I am often asked the question: “With Republicans taking control of both houses of Congress and the White House, how will ‘repeal and replace’ campaign promises play out?” Unfortunately, I don’t have an answer. Then again, nobody does – not even Republicans. Intra-party diversity on healthcare ideology is the only sure thing we know as 2017 begins. Even the savviest of policy wonks have nebulous notions about how to proceed with ‘fixing the atrocities’ of a major partisan law that has had almost seven full years to ‘bake’ within our health ‘system.’

This much is known. After the January 20 inauguration, the GOP will have the ability to begin dismantling Obamacare. Portions of this law, if related to federal revenues and spending, will require only a simple majority (51 votes) in the Senate for repealing – Republicans have 52 Senate votes in the new Congress. However, parts of the law not directly related to federal spending, such as insurance market reforms, require at least 60 votes to overcome a Democratic filibuster in the Senate – most likely resulting in a messy and prolonged process.

Suffice it to say, there are a myriad of routes that “repeal and replace” measures can take, with most all scenarios requiring a transitional period for replacement plans to buffer against coverage disruption. Yet again, one-fifth of our economy will be profoundly impacted by how the ‘other’ party will treat the captive squirrel.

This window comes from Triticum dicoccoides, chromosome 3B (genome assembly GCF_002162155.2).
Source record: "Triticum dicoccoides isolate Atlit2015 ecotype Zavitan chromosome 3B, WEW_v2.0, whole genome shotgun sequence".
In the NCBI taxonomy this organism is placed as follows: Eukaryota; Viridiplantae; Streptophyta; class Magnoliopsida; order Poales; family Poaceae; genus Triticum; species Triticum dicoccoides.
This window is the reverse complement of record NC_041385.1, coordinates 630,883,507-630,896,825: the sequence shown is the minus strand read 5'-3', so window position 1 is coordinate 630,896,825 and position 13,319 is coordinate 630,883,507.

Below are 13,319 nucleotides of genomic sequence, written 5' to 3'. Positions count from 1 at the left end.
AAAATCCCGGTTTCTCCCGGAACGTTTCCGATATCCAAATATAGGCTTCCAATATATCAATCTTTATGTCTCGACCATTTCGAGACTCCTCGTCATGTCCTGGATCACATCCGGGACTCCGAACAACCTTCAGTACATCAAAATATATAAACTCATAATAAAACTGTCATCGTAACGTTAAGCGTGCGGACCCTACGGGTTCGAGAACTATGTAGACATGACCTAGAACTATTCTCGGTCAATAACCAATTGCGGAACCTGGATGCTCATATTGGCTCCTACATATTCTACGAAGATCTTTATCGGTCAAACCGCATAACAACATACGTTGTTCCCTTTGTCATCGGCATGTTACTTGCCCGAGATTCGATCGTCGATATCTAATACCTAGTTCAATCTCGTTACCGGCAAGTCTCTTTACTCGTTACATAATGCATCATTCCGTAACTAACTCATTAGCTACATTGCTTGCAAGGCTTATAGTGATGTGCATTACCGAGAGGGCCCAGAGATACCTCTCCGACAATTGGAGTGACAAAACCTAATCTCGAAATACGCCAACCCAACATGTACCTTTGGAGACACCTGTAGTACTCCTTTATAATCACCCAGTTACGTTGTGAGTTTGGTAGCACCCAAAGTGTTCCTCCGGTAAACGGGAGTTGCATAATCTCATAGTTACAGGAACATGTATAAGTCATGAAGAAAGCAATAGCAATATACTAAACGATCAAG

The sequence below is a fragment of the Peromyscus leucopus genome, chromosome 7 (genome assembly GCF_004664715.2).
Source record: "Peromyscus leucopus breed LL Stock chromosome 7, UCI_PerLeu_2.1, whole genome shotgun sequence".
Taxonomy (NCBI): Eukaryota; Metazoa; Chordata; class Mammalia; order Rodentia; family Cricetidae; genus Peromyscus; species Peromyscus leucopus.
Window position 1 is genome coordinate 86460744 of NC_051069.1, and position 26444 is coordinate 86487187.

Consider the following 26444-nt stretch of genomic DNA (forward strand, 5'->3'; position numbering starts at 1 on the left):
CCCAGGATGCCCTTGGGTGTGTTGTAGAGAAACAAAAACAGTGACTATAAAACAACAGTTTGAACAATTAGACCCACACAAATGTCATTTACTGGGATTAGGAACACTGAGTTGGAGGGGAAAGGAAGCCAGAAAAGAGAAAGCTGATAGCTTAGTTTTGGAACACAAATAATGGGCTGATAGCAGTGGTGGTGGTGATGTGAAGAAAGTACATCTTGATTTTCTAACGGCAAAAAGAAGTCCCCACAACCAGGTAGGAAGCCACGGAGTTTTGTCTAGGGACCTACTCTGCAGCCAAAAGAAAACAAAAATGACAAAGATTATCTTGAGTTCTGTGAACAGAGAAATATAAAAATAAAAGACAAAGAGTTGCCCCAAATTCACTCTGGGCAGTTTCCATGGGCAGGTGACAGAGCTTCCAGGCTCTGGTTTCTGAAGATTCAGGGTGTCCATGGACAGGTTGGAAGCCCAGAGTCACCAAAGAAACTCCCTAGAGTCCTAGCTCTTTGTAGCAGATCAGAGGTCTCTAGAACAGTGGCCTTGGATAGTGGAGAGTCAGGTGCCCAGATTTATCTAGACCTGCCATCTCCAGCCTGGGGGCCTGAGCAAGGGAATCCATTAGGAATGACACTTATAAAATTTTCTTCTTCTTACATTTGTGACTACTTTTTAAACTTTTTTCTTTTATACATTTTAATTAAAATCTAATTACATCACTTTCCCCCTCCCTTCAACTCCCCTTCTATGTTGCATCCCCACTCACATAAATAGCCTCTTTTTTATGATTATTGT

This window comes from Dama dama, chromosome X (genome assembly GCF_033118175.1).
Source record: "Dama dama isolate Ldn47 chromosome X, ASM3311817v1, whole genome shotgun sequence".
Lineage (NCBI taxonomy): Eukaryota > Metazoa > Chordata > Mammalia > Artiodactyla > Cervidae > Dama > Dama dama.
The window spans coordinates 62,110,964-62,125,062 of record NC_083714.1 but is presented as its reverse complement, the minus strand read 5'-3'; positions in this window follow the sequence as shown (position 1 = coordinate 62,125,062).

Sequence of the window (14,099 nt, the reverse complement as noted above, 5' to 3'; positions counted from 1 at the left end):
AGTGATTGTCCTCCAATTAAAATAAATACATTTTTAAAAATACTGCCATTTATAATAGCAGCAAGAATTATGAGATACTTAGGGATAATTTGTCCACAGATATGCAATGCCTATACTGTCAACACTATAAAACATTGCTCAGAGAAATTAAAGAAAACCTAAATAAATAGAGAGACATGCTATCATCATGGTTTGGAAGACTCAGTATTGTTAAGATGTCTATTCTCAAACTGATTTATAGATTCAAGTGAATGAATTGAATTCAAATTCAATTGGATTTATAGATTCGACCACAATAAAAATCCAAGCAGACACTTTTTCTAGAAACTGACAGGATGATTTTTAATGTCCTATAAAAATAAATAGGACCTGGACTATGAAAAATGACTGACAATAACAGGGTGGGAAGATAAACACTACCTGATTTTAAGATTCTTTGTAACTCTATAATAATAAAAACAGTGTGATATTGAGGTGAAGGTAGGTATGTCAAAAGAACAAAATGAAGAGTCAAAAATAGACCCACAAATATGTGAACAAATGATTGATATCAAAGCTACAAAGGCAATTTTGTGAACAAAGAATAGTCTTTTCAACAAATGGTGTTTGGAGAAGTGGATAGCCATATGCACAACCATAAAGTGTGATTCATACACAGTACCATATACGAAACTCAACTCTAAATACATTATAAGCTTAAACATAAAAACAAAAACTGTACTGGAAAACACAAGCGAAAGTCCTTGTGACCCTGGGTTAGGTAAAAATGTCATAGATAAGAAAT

Unless bipartisan support suddenly becomes ‘in vogue,’ any new legislation to replace Obamacare will consequently become a big target on the back of Republicans – a role reversal for both parties. The GOP will own their new creation and subsequently become the ‘hunted,’ an unenviable position to have in future elections.

The times they are a changin’. Maybe sometime soon, the squirrels will be chasing Oreo!

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Volunteering = Positive Health Outcomes

The resolutions we make to change undesired personal traits or behaviors usually begin at the dawn of the new calendar year – an attempt to ‘start over’ and refresh our hopes and desires to make us more productive, perhaps improve our health (and appearance), and move us to a happier state.

Perhaps you have joined a fitness club, initiated a new dietary program, developed a budget to save more and spend less, or carved out more time to read rather than watch television shows. There are a host of other new beginnings that may meet your personal goals.

So, after just a few days into 2017, how are you doing?